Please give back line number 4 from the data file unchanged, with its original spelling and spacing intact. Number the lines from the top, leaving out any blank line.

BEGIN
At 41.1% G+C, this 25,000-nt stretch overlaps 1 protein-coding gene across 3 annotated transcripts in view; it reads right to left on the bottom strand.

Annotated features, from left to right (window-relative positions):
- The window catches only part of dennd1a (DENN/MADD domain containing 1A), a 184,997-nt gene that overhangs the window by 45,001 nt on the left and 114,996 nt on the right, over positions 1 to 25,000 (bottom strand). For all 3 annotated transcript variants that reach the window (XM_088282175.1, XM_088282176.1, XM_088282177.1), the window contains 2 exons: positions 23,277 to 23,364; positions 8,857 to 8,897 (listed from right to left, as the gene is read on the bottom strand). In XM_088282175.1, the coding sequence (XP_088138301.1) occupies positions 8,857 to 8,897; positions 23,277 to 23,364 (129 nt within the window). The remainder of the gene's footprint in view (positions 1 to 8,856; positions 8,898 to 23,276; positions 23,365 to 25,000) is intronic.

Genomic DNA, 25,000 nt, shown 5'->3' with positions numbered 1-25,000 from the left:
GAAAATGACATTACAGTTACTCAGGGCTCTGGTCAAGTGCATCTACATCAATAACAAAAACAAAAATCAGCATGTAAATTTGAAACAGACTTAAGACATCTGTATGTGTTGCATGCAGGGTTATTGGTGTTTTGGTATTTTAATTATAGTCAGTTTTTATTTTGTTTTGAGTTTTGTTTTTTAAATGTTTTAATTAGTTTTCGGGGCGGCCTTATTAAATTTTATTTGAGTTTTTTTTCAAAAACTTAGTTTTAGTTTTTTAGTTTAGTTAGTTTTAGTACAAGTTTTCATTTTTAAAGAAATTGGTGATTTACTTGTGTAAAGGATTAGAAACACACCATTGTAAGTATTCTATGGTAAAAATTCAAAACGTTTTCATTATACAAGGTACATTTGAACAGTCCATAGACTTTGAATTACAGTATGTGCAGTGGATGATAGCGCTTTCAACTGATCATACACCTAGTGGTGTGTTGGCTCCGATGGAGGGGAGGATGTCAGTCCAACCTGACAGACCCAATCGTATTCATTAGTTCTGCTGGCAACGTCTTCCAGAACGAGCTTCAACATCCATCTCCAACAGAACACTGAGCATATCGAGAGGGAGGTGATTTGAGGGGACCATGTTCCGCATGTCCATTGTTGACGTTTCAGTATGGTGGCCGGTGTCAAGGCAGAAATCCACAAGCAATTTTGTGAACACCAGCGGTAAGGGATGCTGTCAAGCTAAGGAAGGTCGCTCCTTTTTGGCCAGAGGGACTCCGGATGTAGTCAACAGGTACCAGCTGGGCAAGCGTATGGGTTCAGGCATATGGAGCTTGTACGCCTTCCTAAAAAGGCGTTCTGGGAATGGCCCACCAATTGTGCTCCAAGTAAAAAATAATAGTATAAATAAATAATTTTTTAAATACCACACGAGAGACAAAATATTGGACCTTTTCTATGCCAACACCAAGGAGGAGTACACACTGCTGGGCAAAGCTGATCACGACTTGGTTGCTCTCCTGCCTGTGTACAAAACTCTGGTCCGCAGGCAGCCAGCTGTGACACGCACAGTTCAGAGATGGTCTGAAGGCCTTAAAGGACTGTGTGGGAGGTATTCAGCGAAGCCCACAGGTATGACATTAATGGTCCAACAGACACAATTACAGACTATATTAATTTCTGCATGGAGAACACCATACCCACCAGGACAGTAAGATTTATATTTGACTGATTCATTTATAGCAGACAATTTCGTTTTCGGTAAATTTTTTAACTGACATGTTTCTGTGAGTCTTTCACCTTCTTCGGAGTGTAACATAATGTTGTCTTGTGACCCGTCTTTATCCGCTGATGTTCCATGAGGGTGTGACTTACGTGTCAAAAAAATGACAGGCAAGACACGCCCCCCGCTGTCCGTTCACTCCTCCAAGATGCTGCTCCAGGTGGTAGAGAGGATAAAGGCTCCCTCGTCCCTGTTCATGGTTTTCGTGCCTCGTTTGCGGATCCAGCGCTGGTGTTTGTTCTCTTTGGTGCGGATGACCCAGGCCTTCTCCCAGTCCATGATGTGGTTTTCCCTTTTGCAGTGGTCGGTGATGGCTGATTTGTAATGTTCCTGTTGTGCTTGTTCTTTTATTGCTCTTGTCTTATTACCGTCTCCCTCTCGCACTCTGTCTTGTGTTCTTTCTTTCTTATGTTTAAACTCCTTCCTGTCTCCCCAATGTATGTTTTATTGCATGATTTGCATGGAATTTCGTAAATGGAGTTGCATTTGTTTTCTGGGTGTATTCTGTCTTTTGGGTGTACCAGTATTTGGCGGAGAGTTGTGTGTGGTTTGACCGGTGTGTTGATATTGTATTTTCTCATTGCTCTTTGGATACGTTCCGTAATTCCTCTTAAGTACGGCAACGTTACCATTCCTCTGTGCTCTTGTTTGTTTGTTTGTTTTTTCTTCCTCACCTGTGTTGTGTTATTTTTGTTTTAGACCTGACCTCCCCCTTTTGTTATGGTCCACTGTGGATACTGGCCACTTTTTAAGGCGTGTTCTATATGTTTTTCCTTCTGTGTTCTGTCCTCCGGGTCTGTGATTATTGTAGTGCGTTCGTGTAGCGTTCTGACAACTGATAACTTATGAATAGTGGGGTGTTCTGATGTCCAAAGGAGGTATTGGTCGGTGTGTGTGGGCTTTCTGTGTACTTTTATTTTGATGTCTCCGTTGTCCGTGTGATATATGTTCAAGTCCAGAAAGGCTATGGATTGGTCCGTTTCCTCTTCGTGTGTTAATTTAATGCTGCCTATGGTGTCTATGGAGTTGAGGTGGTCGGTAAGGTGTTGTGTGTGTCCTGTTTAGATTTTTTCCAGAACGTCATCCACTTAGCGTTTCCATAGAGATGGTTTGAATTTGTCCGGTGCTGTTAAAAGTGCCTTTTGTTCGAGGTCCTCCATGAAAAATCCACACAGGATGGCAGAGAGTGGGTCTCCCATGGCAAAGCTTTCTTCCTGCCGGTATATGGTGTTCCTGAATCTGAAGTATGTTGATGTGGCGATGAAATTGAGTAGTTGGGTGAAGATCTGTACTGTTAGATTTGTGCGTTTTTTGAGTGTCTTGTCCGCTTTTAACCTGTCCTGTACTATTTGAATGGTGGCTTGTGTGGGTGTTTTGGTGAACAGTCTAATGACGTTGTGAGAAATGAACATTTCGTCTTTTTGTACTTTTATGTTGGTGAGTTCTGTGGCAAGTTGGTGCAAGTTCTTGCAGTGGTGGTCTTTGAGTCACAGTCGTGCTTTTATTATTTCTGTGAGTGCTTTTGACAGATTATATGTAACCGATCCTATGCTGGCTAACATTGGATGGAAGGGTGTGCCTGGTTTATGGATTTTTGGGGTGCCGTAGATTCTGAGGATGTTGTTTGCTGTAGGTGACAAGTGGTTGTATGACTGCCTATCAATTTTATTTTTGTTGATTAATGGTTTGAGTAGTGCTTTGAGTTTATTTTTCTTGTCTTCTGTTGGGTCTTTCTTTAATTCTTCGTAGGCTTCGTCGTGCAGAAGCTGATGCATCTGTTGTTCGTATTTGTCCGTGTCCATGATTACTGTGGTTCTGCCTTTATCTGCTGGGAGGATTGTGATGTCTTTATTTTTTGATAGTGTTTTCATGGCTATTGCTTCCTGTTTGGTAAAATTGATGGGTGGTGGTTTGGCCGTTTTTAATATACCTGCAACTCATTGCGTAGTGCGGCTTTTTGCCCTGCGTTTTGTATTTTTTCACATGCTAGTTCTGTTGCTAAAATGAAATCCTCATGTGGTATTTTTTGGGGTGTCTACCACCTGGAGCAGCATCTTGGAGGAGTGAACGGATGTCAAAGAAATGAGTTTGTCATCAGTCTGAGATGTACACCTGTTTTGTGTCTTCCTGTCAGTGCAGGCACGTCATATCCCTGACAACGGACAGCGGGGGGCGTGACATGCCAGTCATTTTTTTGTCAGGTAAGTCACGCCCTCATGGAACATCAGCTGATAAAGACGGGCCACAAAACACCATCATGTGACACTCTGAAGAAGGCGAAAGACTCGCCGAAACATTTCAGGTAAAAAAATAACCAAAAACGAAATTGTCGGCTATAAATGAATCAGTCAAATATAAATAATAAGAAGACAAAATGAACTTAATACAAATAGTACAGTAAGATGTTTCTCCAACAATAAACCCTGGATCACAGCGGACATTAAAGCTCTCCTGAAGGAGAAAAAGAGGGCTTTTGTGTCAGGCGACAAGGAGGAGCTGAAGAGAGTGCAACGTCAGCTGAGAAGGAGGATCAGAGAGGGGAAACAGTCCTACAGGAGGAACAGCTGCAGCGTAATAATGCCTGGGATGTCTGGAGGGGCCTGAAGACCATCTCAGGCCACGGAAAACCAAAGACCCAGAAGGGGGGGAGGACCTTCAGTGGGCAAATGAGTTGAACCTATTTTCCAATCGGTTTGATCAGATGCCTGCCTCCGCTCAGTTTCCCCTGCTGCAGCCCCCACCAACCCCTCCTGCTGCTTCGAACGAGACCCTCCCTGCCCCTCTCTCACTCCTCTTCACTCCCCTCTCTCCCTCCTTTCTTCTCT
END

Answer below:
Genomic DNA, 25,000 nt, shown 5'->3' with positions numbered 1-25,000 from the left: